Reading a depreciation report for older condo buildings can be intimidating; the maintenance schedules are usually pretty proactive and the dollar figures are high. But it’s how the building’s strata council reacts to that report that really matters; is it putting money aside early to deal with upcoming major expenses, does it address minor issues in a timely manner so they don’t snowball into bigger issues?

Older condo buildings can be a great value

Older condo buildings can offer tremendous value. You’re not paying for the flashy marketing campaigns of new developments. A lot of potential problems will have already been worked out. The strata has experience. And units were bigger in the 1970s, 80s and 90s, so you’ll likely get more space for your dollar.

More useful blogs if you’re shopping for a condo

Understanding Strata Fees

Strata Documents You Should Read Before You Buy

10 Tips For The First Time Home Buyer

What is Rainscreen?

What’s hot in Greater Vancouver real estate

What’s hot in Greater Vancouver real estate? And what’s not? We’re well into the new year, we’ve settled back into familiar routines. It’s time for a little market analysis and look ahead to the coming months.

Snow and ice. A media feeding frenzy. Changes to the mortgage rules. The foreign buyers’ tax. The usual post-Christmas lull. It’s all added up to a of uncertainty, and a “lukewarm start” in the Greater Vancouver real estate market.

Sure, sales are down 39.5 per cent from last January. And there’s 9.1 per cent more listings.

But the market is stronger than it may appear.

Condos and townhouses are what’s hot in Greater Vancouver real estate

In fact, condos and townhouses are hotter than ever! They’re still selling at peak prices. They’ve been virtually unaffected by the legislative changes, or skittish buyers. We’ve already had a few recent sales that were 5-10 per cent above last summer’s spike.

Quite simply, there’s more demand for condos and townhouses for sale than there is supply. It’s the first time I can recall condos being hotter than houses.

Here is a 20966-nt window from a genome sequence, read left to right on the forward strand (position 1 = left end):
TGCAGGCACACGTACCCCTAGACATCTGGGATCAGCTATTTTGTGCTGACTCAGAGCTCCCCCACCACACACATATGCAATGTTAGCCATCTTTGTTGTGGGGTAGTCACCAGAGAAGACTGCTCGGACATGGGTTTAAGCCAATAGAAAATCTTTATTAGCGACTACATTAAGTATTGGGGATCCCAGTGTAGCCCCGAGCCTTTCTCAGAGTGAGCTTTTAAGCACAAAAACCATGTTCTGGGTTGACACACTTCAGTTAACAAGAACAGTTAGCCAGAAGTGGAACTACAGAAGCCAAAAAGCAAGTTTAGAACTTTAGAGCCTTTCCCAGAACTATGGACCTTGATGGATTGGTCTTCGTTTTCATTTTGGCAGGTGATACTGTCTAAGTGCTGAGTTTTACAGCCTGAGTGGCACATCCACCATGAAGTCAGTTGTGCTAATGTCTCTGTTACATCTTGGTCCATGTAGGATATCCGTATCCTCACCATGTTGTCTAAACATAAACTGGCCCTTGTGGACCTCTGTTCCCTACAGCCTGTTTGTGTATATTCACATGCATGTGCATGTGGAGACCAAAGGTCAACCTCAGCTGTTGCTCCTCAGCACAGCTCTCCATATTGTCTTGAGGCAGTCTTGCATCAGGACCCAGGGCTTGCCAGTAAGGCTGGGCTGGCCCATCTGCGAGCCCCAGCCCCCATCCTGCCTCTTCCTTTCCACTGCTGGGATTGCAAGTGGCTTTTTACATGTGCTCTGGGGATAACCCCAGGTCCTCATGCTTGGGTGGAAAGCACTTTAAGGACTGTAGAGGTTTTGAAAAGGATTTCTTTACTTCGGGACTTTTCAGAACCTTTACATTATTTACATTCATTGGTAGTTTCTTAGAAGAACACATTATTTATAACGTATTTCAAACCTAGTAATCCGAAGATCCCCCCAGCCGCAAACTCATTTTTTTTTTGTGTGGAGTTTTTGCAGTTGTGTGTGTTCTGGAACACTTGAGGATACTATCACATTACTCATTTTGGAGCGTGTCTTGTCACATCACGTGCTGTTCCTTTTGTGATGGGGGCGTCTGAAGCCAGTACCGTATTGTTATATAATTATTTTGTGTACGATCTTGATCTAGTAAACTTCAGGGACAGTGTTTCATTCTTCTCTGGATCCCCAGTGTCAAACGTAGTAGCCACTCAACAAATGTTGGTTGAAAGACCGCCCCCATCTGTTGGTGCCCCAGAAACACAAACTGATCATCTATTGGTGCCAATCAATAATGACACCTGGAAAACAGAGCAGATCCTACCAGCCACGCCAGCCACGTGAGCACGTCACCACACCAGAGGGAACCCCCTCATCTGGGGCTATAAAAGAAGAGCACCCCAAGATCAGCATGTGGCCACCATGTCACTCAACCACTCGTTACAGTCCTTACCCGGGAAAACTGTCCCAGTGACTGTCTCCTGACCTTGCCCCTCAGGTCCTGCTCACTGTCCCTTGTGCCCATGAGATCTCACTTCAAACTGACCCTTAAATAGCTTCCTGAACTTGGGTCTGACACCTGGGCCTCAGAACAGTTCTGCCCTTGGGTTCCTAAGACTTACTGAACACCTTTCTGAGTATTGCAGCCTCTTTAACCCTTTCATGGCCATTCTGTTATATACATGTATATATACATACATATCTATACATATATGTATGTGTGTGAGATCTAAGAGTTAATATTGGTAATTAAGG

So, if you’re looking to purchase a condo, don’t expect to find a deal. You’re going to have to jump when the right one comes up because there’s no sign they’re going to slow down in the short term.

If you’re selling a condo, it’s a great time. The provincial government’s new loan program to help first-time homebuyers with their downpayment is already driving demand. Many of those buyers are shopping for condos.

Houses are what’s not hot in Greater Vancouver real estate

The market for detached houses, on the other hand, is still cool. Especially for houses worth more than $2 million. Currently, there’s 240 of those listed for sale in Burnaby, New Westminster and the Tri-Cities. But only seven have sold.

Then again, only seven such homes sold in all of 2010.

Also feeling the pain are land value listings as builders hold off, hoping to score a deal. Difficult properties such as those with weird layouts or ones located on busy streets are presenting challenges as well.

Overall, their prices are discounted 5-10 per cent, and sometimes even as much as 20 per cent, from where they were last summer.

That’s not great news for sellers. If you’re looking to sell a high-end detached home, it might be best to hold off a little longer if you’re able; I expect the market will rebound 5-10 per cent by the time the weather warms up.

For buyers, there may be some opportunities to score a deal that would have been unattainable last summer. You could do especially well if you’re willing to throw a little sweat equity into the mix by buying a home that needs some renovation.

Of course, what’s hot in Greater Vancouver real estate, and what’s not, is always evolving. The fact remains, this is a desirable place for people to live and invest in real estate, and the general trend for property values continues to increase over time. It’s all about where and when you want to jump into or out of the market. Spring is just around the corner; traditionally that’s a busy time of year whether you’re selling or buying.